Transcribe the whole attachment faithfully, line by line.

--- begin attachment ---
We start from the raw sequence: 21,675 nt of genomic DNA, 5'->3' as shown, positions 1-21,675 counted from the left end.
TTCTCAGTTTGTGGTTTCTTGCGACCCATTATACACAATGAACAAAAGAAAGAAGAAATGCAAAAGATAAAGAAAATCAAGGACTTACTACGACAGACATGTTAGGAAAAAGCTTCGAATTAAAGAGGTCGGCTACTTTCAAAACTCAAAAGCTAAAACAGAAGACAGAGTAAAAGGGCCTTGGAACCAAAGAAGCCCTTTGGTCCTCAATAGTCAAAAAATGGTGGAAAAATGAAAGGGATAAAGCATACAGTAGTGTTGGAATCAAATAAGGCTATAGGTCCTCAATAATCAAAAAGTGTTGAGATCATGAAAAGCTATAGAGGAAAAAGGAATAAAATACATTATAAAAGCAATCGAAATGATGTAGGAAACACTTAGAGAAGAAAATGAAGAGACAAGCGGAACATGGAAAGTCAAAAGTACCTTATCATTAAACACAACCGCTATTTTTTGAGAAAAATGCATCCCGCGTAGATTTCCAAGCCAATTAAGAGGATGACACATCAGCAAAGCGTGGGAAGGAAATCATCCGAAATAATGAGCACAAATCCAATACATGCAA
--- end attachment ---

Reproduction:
We start from the raw sequence: 21,675 nt of genomic DNA, 5'->3' as shown, positions 1-21,675 counted from the left end.
TTCTCAGTTTGTGGTTTCTTGCGACCCATTATACACAATGAACAAAAGAAAGAAGAAATGCAAAAGATAAAGAAAATCAAGGACTTACTACGACAGACATGTTAGGAAAAAGCTTCGAATTAAAGAGGTCGGCTACTTTCAAAACTCAAAAGCTAAAACAGAAGACAGAGTAAAAGGGCCTTGGAACCAAAGAAGCCCTTTGGTCCTCAATAGTCAAAAAATGGTGGAAAAATGAAAGGGATAAAGCATACAGTAGTGTTGGAATCAAATAAGGCTATAGGTCCTCAATAATCAAAAAGTGTTGAGATCATGAAAAGCTATAGAGGAAAAAGGAATAAAATACATTATAAAAGCAATCGAAATGATGTAGGAAACACTTAGAGAAGAAAATGAAGAGACAAGCGGAACATGGAAAGTCAAAAGTACCTTATCATTAAACACAACCGCTATTTTTTGAGAAAAATGCATCCCGCGTAGATTTCCAAGCCAATTAAGAGGATGACACATCAGCAAAGCGTGGGAAGGAAATCATCCGAAATAATGAGCACAAATCCAATACATGCAA